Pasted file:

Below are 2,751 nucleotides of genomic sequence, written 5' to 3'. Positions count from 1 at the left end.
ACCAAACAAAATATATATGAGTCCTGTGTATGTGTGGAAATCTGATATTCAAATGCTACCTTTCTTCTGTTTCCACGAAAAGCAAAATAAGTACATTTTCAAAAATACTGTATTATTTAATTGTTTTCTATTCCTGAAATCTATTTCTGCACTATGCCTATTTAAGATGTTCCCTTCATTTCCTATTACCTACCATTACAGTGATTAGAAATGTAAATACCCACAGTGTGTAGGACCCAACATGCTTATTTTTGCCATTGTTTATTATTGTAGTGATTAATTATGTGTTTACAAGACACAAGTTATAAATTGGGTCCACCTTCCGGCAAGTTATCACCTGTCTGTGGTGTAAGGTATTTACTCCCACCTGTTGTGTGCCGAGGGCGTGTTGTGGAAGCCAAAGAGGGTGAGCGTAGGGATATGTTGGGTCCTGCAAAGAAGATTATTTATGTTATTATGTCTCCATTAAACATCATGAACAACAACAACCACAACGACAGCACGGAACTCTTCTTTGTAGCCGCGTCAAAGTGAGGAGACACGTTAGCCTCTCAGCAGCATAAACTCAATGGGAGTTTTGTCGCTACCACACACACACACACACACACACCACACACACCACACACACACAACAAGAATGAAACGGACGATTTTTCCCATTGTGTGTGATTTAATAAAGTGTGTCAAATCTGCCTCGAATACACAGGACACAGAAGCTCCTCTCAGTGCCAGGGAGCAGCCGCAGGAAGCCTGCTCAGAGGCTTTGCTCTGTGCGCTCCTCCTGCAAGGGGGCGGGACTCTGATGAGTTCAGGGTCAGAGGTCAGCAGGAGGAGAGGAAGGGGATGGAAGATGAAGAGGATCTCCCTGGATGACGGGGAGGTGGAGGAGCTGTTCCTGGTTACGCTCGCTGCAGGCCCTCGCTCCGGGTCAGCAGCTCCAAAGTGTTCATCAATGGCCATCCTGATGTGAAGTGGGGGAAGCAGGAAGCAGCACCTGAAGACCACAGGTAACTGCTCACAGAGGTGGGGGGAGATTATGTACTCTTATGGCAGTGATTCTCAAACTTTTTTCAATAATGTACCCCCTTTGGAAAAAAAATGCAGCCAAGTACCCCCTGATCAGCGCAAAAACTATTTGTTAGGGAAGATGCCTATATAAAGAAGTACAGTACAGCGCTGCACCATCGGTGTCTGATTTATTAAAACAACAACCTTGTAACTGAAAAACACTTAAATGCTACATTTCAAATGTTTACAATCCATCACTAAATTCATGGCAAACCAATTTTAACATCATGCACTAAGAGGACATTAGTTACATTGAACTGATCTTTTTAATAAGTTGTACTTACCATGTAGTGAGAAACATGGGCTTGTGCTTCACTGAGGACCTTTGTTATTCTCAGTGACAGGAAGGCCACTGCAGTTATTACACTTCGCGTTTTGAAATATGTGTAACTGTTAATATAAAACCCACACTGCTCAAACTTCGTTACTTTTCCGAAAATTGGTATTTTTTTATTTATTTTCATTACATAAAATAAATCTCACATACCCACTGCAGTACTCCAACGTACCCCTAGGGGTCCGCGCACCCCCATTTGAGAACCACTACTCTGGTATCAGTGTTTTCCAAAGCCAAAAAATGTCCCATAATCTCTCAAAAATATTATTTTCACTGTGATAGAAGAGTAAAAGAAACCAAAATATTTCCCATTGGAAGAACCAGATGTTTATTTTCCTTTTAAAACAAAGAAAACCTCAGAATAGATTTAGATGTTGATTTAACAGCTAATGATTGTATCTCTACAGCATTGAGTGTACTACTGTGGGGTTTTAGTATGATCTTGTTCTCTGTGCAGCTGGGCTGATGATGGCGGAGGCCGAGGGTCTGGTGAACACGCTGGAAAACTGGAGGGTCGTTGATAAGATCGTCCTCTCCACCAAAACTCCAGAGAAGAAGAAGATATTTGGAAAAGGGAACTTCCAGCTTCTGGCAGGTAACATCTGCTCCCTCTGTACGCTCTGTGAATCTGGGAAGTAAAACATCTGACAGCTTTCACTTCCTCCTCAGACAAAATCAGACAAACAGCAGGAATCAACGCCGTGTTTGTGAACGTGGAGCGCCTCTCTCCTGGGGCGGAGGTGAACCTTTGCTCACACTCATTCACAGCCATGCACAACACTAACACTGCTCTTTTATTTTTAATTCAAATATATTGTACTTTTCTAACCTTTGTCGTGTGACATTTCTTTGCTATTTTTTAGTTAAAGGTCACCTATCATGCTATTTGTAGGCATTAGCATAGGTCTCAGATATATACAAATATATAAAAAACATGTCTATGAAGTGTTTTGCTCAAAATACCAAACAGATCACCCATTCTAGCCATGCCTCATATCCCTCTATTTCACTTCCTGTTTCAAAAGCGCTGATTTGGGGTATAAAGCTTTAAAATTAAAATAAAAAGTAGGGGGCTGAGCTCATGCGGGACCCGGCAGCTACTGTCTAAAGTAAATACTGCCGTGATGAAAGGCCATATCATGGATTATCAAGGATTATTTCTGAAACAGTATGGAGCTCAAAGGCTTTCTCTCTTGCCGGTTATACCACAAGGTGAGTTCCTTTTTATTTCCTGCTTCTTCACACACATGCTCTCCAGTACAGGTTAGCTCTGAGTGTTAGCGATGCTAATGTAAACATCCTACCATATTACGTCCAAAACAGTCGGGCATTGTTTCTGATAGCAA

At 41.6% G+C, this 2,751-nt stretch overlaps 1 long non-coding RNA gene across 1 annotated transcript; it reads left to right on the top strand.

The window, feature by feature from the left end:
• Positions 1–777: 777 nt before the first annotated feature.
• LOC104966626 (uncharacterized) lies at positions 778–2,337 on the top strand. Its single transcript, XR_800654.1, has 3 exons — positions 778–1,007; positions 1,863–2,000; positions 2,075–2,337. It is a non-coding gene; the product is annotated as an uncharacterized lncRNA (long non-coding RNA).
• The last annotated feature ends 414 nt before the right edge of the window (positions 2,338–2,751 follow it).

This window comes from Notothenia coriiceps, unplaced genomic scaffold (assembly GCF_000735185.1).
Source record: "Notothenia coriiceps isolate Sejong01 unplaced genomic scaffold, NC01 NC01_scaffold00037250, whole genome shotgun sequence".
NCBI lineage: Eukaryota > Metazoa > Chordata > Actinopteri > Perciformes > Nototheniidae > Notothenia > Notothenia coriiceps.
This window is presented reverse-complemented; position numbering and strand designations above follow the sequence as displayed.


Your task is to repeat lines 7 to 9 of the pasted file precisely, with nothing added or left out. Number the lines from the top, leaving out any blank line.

• The last annotated feature ends 414 nt before the right edge of the window (positions 2,338–2,751 follow it).

This window comes from Notothenia coriiceps, unplaced genomic scaffold (assembly GCF_000735185.1).
Source record: "Notothenia coriiceps isolate Sejong01 unplaced genomic scaffold, NC01 NC01_scaffold00037250, whole genome shotgun sequence".